–Liesel uses the dictionary to break the special code of books and sometimes of adult language generally. Language is so visceral for Liesel that the dictionary becomes an indispensable guide, helping to open up further language’s magical powers.

–Max’s parable The Word Shaker, however, points to a paradox that will shake Liesel to the core. Language, while liberating, can also be abused by a charismatic tyrant. Indeed, when all hell is breaking loose in Liesel’s world, she turns against language and destroys a book:

Soon, there was nothing but scraps of words littered between her legs and all around her. The words. Why did they have to exist? Without them, there wouldn’t be any of this. Without words, the Fuhrer was nothing. There would be no limping prisoners, no need for consolation or worldly tricks to make us feel better.

Max’s story, however, which is written over the text of Mein Kampf, gives her another way to see language. Here’s an excerpt from The Word Shaker:

Yes, the Fuhrer decided that he would rule the world with words. “ I will never fire a gun,” he devised. “I will not have to.” Still, he was not rash. Let’s allow him at least that much. He was not a stupid man at all. His first plan of attack was to plant the words in as many areas of his homeland as possible.

He planted them day and night, and cultivated them.

He watched them grow, until eventually, great forests of words had risen throughout Germany…It was a nation of farmed thoughts.

While the words were growing, our young Fuhrer also planted symbols, and these, too, were well on their way to full bloom. Now the time had come. The Fuhrer was ready.

He invited his people toward his own glorious heart, beckoning them with his finest, ugliest words, handpicked from his forests. And the people came.

They were all placed on a conveyor belt and run through a rampant machine that gave them a lifetime in ten minutes. Words were fed into them. Time disappeared and they now knew everything they needed to know. They were hypnotized.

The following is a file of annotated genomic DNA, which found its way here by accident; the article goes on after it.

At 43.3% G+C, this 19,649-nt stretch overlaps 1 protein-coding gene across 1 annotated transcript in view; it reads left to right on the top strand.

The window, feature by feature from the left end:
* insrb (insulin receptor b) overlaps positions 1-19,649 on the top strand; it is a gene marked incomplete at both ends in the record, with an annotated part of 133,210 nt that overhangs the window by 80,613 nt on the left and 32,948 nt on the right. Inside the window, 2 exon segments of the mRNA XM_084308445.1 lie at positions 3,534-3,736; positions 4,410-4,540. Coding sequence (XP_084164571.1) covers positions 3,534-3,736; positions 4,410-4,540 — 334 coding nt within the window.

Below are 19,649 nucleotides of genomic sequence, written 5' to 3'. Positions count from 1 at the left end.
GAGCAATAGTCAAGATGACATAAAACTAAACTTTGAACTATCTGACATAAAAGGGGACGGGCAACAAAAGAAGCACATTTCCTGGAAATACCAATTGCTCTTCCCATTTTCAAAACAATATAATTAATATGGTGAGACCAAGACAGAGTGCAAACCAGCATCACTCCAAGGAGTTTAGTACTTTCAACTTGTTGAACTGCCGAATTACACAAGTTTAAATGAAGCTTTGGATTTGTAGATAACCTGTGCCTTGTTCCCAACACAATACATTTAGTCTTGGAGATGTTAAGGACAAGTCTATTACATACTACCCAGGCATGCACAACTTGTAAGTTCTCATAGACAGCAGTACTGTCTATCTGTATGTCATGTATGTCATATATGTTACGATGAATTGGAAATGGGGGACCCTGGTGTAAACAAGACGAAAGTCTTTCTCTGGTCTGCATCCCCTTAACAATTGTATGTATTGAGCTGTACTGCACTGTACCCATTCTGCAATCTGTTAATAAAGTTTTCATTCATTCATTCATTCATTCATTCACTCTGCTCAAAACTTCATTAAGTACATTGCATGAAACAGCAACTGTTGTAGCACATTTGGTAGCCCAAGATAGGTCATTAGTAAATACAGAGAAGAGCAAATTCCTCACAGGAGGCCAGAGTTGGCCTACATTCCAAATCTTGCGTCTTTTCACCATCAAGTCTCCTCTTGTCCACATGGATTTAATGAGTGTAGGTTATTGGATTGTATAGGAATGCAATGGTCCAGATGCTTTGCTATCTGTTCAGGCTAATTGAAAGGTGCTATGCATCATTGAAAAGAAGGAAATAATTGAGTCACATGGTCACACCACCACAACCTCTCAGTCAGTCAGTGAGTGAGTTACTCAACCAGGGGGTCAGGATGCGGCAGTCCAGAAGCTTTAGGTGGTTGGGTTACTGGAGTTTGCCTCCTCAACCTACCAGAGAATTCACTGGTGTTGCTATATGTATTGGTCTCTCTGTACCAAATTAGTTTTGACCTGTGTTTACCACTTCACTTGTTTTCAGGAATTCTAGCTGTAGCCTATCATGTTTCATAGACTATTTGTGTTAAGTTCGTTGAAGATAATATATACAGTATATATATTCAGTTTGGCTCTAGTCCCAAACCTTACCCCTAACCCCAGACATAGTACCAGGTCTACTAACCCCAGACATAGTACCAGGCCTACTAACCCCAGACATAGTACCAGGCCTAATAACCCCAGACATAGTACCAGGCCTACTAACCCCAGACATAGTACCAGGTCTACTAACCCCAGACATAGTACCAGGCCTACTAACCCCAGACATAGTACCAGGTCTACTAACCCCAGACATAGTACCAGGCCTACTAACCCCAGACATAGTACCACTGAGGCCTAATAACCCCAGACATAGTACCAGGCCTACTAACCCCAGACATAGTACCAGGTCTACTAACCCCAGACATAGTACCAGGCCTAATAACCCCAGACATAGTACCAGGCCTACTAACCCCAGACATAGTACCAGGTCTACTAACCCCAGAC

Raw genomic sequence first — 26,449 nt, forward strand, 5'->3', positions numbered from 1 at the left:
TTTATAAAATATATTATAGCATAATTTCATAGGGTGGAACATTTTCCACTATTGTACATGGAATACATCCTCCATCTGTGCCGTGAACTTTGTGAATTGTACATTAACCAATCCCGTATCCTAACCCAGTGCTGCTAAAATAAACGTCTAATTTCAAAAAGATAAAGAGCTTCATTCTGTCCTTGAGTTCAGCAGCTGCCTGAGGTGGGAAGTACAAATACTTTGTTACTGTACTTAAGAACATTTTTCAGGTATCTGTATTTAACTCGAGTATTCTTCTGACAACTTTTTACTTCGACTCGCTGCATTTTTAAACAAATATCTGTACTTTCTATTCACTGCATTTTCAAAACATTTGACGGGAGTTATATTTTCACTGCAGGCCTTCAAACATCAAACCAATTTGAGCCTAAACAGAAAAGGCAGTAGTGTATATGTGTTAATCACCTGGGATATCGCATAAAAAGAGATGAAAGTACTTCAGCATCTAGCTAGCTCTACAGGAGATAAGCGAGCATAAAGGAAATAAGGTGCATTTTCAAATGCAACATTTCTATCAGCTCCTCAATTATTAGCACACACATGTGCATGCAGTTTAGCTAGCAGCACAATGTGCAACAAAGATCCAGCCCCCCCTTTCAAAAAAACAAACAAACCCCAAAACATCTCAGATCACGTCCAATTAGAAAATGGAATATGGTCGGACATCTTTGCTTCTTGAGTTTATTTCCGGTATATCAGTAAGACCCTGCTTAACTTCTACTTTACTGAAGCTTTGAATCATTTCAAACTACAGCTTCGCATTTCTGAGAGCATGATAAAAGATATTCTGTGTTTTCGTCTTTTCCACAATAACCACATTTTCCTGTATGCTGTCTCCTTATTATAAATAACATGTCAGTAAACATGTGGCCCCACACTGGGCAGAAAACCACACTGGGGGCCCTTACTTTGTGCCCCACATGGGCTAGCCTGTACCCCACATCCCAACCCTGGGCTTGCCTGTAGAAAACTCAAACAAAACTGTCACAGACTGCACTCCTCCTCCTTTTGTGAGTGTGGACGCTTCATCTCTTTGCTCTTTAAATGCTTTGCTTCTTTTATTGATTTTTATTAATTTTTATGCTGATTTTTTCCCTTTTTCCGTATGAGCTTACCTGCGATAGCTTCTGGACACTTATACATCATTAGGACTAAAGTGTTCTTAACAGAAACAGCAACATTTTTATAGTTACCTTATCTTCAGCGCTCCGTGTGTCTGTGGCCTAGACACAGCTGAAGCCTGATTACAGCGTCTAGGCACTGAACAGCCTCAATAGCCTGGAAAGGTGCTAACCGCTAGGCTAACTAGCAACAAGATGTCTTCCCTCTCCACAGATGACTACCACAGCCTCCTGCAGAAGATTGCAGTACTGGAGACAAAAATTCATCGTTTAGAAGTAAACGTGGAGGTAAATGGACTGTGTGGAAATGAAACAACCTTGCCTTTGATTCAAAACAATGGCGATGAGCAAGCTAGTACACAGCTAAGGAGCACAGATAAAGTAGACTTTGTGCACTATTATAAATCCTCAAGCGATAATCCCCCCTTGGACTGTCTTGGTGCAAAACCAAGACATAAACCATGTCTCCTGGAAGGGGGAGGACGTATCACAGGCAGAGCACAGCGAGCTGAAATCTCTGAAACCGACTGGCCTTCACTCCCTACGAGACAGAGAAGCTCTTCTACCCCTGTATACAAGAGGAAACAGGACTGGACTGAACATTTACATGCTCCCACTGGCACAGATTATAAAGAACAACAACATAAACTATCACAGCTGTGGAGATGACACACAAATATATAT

Also in Max’s story, however, are “word shakers,” who climb the trees and shake down words to the people below. Among these is a little girl who is particularly attuned to words:

The best word shakers were the ones who understood the true power of words. They were the ones who could climb the highest. One such word shaker was a small, skinny girl. She was renowned as the best word shaker of her regions because she knew how powerless a person could be without words.

That’s why she could climb higher than anyone else. She had desire. She was hungry for them.

One day, however, she met a man who was despised by her homeland, even though he was born in it. They became good friends, and when the man was sick, the word shaker allowed a single teardrop to fall on his face. The tear was made of friendship—a single word—and it dried and became a seed, and when next the girl was in the forest, she planted that seed among the other trees. She watered it every day.

The seed grows into the mightiest tree in the forest. The Fuhrer is unable to chop it down.

Ilsa, the mayor’s wife, also appreciates Liesel’s deep hunger for words and for books, especially after she receives the following letter from her:

Dear Mrs. Hermann,

As you can see, I have been in your library again and I have ruined one of your books. I was just so angry and afraid and I wanted to kill the words. I have stolen from you and now I’ve wrecked your property. I’m sorry. To punish myself, I think I will stop coming here. Or is it punishment at all? I love this place and hate it, because it is full of words

You have been a friend to me even though I hurt you, even though I have been insufferable (a word I looked up in your dictionary), and I think I will leave you alone now. I’m sorry for everything.

Ilsa, however, will not allow Liesel to punish herself but brings her a notebook. In it, Liesel pens her story, entitling it The Book Thief.

The book that Liesel writes concludes,

I have hated the words and I have loved them, and I hope I have made them right.

One other note: In addition to loving the hunger for books that is at the heart of Zusak’s novel, I was drawn to it by a personal connection. Liesel lives in a small town outside Munich and close to Dachau. My father, who died last year, was in Munich during the war and saw Dachau three days after it was liberated. The novel mentions Americans guarding Dachau, and although my father wasn’t one of these, he did have the job of educating Munich citizens about the concentration camps. He told me that the Germans initially labeled the horror stories as American propaganda, prompting the Americans to set up mandatory tours of the camp.

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Behn’s Comedy Masks Feminist Protest

Rover

My students have been clarifying for me the radicalism of Aphra Behn’s 1677 comedy The Rover. Although Behn masks her egalitarian vision with comedy, the play articulates how hard it was for a brilliant and independent woman to hold her own in the public arena.